Baking is at times as much a science as it is an art. Just a pinch of certain ingredients can have a major affect and greatly improve the taste and texture of baked goods. Here’s a breakdown of some of the most common and important items to keep in the pantry.
Almond Paste: A smooth, heavy dough made of ground almonds. Used in candies and pastries.
Ammonium Carbonate: (Baker’s Ammonia): A powder used as a leavening agent in baked goods.
Baker’s Chocolate: Also called baking chocolate or unsweetened chocolate. Cacao content of 100% and no sugar added.
Baking Emulsion: Preferred choice in baking over extracts because it has a potent, robust flavor that won’t “bake-out” when exposed to heat. Water-based.
Bittersweet Chocolate: The darkest chocolate with the highest cacao content. Will have at least 70% cacao content.
Buttercream: A popular ready to use, fluffy white icing. Great for icing and decorating. Will crust on the outside, but remain creamy on the inside.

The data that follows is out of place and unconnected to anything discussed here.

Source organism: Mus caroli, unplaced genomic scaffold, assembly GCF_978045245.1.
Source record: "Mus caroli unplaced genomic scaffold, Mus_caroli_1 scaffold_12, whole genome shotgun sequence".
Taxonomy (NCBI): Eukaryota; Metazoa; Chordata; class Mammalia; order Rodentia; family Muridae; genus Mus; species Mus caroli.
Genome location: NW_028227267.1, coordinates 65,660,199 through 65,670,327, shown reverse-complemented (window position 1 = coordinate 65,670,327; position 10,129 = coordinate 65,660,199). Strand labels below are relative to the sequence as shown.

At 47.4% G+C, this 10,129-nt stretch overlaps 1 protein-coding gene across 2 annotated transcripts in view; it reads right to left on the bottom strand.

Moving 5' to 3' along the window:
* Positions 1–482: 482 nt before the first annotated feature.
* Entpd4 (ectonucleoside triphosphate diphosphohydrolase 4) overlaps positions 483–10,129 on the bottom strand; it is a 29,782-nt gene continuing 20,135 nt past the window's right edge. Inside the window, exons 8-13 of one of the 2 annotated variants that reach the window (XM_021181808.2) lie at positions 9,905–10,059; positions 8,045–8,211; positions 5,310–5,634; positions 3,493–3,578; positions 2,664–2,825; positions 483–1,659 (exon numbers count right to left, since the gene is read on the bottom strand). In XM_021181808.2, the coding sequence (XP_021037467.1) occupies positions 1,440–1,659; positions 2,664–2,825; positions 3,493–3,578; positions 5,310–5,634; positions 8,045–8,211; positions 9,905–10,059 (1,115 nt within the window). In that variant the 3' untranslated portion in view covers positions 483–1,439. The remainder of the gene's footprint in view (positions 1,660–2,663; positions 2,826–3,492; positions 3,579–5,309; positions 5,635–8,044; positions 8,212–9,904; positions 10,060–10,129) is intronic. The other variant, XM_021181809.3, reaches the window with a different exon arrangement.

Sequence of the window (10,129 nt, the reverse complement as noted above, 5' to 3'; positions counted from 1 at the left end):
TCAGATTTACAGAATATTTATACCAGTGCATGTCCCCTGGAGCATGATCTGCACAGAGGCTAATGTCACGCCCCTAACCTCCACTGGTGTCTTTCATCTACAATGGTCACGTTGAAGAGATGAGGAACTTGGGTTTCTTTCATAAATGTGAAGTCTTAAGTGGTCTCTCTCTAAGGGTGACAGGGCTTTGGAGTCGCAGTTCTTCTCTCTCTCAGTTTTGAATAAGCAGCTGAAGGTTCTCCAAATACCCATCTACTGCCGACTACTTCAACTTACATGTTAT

Candy Coatings: Chocolate flavored candy, which eliminates the tempering process necessary for real chocolate, uses cocoa powder but vegetable oil instead of cocoa butter.
Candy Crunch: Bits of candy that come in a wide variety of flavors that are ready to be mixed into chocolate, cookies or barks.
Candy Clay, Chocolate Leather: A chocolate dough that can be molded and sculpted.
Caster Sugar: Pulverized granulated sugar.
Caramel, Non-Flowing: Firm caramel, good for candy centers, caramel apples, or other desserts.
Chocolate Chips: Chocolate drops that are made to hold their shape when baked. Not ideal for candy making.
Citric Acid: Used to give a sour taste to cooked candies. Add citric acid after the hard candy has cooled to 265° F. (Higher temperatures will ruin the citric acid’s strength.)
Clear Jel: Use to thicken pie fillings.
Cocoa Butter: Used to thin real chocolate.
Coconut, Raw Chip: Unsweetened coconut in wide strips, used to make excellent brittle.